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Dry conditions and decline in CRP a detriment to Texas pheasants

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The near-term negative trend appears to continue for Texas pheasant populations as hunting season opens Saturday in the Panhandle.

“Over the last five to 10 years, we’ve definitely been in a lull,” said John McLaughlin, West Texas quail program leader for Texas Parks and Wildlife Department.

“The general trend right now is well below our long-term historic average and we’re in a cycle where we’ve had a couple consecutive years of poor rainfall. Much like quail this year we had hopes coming out of the winter, but as temperatures heated up over the summertime and we got into more drought-like conditions again, we saw a real suppression of nesting activity.”

TPWD’s annual roadside pheasant survey counted 90 birds this year, an average of 2.05 per route. The 2020 count was a slight drop from the 129 birds last year and a nudge above the dreary 62 from 2018. Altogether, a far cry from the 2,002 and 1,208 pheasant tallies of 2007 and 2010, respectively. The 10-year average is 115.2 birds.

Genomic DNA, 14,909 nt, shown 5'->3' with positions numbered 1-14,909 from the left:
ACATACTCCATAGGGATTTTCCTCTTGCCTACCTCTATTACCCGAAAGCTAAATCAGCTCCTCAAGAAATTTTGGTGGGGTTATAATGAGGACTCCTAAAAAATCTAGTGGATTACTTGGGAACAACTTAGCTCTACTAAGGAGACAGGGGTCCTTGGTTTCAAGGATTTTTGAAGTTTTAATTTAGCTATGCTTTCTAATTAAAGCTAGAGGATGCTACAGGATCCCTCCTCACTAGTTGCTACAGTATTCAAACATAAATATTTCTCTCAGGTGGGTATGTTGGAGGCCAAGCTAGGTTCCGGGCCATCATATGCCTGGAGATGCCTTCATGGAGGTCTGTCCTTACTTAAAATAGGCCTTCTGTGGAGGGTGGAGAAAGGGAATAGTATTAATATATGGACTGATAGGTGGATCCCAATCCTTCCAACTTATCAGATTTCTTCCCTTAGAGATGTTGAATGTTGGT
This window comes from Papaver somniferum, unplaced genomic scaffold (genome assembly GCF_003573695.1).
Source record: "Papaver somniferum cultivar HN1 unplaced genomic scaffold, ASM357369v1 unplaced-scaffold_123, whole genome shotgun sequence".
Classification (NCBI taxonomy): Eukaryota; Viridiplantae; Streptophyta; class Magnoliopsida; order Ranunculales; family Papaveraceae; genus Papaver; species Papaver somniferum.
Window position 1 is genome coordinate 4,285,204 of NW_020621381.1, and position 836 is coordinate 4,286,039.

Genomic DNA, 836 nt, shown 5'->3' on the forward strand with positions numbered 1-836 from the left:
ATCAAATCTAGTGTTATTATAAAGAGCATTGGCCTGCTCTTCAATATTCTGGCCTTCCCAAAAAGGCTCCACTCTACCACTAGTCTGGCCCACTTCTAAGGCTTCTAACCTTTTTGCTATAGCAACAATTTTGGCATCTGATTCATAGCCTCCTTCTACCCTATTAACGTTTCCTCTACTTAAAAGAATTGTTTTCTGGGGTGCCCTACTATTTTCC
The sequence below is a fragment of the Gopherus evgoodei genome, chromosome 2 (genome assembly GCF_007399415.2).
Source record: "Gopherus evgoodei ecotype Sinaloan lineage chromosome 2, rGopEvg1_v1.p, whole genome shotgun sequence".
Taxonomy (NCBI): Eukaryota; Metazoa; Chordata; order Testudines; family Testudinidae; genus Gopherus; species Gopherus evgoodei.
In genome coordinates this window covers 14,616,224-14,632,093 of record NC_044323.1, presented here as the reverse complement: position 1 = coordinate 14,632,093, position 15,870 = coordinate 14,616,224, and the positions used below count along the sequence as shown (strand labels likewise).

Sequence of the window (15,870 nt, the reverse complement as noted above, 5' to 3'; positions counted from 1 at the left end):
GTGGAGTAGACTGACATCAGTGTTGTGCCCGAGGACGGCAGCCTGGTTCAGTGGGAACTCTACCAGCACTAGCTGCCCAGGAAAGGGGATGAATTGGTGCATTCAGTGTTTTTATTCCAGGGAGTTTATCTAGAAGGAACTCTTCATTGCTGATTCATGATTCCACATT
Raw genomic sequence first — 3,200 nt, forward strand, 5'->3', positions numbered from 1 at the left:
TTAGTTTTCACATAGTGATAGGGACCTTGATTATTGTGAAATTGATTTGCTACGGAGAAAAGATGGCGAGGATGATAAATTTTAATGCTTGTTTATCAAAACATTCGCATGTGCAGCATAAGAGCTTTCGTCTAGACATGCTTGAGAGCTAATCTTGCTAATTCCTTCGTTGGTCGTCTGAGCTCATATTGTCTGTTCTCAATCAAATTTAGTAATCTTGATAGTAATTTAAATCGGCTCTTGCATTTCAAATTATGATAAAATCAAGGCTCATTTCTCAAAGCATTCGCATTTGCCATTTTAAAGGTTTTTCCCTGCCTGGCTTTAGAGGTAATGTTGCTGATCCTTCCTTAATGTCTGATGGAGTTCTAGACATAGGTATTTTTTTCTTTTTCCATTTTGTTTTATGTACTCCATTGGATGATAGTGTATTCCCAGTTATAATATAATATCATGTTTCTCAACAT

he harsh drought that plagued the Southern U.S. and Mexico from 2010-13 marked the start of a stark downturn in Texas’ pheasant populations. Not only were pheasants negatively impacted by dry conditions and the emergency haying and grazing it induced, but the beginning of the decade saw a decline in Conservation Reserve Program acreage that has persisted through the present.

“That drought combined with a shift in CRP acreage really set us back,” McLaughlin said.

CRP is a Farm Service Agency program that incentivizes farmers to convert tracts of land from production to conservation by using native vegetation. In addition to providing habitat for upland game birds and other wildlife, CRP can reduce soil erosion and improve water quality.